Fans worried that Neil Gaiman's comic-book series "" will be turned into a violent superhero movie full of fight scenes and cliches can relax.
"Big, spectacular action movies are generally about crime fighters fighting crime and blowing shit up. This has nothing to do with that," MTV interview at Spike TV's Guys Choice Awards.Joseph Gordon-Levitt said Saturday in an
"And it was actually one of the things that Neil Gaiman said to me. He said, 'Don't have any punching.' Because he never does. If you read the comics, Morpheus doesn't punch anybody. That's not what he does," Gordon-Levitt said.
Unlike other graphic novels such as "Watchmen," the "Sandman" comics don't have a concise, linear story that is easy to adapt to film, instead featuring myth-like tales about dreams, fantasies and the nature of stories themselves. Published from 1989 to 1996, they attracted a young, largely female audience -- Darlene, from '90s sitcom "Roseanne," famously had a "Sandman" poster on her wall.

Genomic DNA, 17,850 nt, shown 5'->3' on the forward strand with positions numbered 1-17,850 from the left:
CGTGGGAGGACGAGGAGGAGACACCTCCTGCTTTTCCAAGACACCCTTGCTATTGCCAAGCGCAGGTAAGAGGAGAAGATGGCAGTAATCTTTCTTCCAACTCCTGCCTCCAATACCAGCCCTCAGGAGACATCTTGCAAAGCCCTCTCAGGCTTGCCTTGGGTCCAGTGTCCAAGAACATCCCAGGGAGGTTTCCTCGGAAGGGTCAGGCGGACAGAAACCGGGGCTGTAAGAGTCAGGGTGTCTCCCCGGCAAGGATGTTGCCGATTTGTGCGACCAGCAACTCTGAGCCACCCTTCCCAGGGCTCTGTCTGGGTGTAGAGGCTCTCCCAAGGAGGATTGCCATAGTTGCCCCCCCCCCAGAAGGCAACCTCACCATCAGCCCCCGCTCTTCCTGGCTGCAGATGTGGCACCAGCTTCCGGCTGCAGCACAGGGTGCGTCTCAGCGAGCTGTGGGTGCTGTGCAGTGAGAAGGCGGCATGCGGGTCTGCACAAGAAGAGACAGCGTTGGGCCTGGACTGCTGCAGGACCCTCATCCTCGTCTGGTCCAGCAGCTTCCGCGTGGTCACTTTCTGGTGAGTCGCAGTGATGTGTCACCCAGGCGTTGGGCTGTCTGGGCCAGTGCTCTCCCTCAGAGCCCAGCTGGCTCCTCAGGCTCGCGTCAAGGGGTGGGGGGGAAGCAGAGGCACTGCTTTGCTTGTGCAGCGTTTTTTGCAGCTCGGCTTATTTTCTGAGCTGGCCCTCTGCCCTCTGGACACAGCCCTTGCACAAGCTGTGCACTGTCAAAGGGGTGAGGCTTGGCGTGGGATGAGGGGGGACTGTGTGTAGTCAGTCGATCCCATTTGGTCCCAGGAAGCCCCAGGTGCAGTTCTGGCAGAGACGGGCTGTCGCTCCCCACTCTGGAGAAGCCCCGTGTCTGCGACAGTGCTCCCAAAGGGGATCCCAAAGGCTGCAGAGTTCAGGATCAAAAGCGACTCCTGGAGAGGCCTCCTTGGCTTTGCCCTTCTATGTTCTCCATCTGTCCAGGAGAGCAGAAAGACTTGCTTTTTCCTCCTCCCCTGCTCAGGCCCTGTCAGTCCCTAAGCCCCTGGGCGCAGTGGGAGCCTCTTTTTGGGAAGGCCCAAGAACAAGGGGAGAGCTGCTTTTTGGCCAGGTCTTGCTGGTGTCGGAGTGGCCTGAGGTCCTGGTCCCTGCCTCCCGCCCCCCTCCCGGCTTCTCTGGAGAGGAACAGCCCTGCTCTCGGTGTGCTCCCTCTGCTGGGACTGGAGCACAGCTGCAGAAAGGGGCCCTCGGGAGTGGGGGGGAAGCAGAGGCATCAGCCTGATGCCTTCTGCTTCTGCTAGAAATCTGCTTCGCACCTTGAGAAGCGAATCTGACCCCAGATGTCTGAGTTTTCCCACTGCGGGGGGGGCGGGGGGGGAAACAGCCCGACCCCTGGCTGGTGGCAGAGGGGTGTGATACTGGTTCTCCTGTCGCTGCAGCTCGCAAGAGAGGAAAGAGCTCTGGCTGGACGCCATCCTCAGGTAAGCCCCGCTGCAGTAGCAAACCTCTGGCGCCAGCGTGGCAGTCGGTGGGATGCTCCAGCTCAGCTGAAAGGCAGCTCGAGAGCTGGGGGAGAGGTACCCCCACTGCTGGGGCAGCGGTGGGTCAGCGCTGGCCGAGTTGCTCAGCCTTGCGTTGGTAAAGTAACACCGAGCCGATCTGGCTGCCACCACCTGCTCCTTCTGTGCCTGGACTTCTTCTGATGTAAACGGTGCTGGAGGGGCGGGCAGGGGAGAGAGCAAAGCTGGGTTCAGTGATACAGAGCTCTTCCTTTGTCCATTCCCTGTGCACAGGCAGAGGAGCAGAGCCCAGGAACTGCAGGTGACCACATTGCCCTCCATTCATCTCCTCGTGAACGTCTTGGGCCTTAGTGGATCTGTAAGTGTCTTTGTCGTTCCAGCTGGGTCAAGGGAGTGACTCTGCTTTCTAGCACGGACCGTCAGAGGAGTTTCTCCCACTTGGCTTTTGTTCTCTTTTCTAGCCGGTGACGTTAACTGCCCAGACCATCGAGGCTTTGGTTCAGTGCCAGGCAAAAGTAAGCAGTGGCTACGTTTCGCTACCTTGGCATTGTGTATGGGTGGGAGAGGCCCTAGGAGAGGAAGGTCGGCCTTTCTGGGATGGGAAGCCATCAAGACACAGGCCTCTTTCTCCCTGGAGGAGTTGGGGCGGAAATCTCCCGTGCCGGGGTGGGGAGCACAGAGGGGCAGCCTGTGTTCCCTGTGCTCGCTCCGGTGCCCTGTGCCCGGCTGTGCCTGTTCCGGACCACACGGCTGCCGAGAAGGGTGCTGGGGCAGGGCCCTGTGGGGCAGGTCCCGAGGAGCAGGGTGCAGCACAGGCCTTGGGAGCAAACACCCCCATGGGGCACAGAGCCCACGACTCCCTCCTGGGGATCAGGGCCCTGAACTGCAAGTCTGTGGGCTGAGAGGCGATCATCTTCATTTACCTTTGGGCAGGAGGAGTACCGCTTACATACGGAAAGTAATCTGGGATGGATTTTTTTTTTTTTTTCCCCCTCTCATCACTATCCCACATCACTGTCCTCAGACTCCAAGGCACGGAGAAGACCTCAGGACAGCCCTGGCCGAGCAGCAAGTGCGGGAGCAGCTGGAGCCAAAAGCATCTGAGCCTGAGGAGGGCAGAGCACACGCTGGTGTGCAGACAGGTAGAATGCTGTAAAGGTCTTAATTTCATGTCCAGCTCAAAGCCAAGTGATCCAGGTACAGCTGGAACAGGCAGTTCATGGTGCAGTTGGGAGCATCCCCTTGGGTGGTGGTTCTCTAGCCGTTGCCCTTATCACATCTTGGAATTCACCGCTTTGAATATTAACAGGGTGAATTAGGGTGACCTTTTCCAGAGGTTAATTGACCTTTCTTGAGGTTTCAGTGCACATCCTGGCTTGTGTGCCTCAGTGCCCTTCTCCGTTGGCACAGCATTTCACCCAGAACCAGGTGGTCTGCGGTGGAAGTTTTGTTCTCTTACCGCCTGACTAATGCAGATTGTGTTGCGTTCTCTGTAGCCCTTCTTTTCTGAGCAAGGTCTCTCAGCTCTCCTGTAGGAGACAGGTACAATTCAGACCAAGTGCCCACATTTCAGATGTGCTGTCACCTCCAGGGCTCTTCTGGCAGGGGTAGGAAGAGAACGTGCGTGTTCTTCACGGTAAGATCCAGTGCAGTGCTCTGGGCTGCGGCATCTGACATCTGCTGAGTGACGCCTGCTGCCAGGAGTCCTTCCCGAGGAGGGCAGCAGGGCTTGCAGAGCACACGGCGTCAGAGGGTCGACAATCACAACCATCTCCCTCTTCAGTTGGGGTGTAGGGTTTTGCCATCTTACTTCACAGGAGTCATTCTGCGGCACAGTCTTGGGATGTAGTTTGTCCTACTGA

"It's a really complicated adaptation because those comics -- they're brilliant, but they're not written as a whole," Gordon-Levitt told MTV.
Working with Warner Bros., David Goyer (co-writer of Christopher Nolan's dark Batman films) and Gaiman himself, Gordon-Levitt promises that his version of the popular DC/Vertigo Comics title won't suffer from the usual blockbuster movie tropes. The series is officially set in the DC Comics universe, however, so may potentially feature other DC characters.
Best known for his roles in "The Dark Knight Rises" and "Inception," Gordon-Levitt is rumored to also be directing the film and possibly taking on the role of Morpheus, the eponymous Lord of Dreams.
"It's going to be like a grand, spectacular action film, but that relies on none of those same, old ordinary cliches," Gordon-Levitt said. "So, that's why it's taking a lot time to write, but it's going to be really good."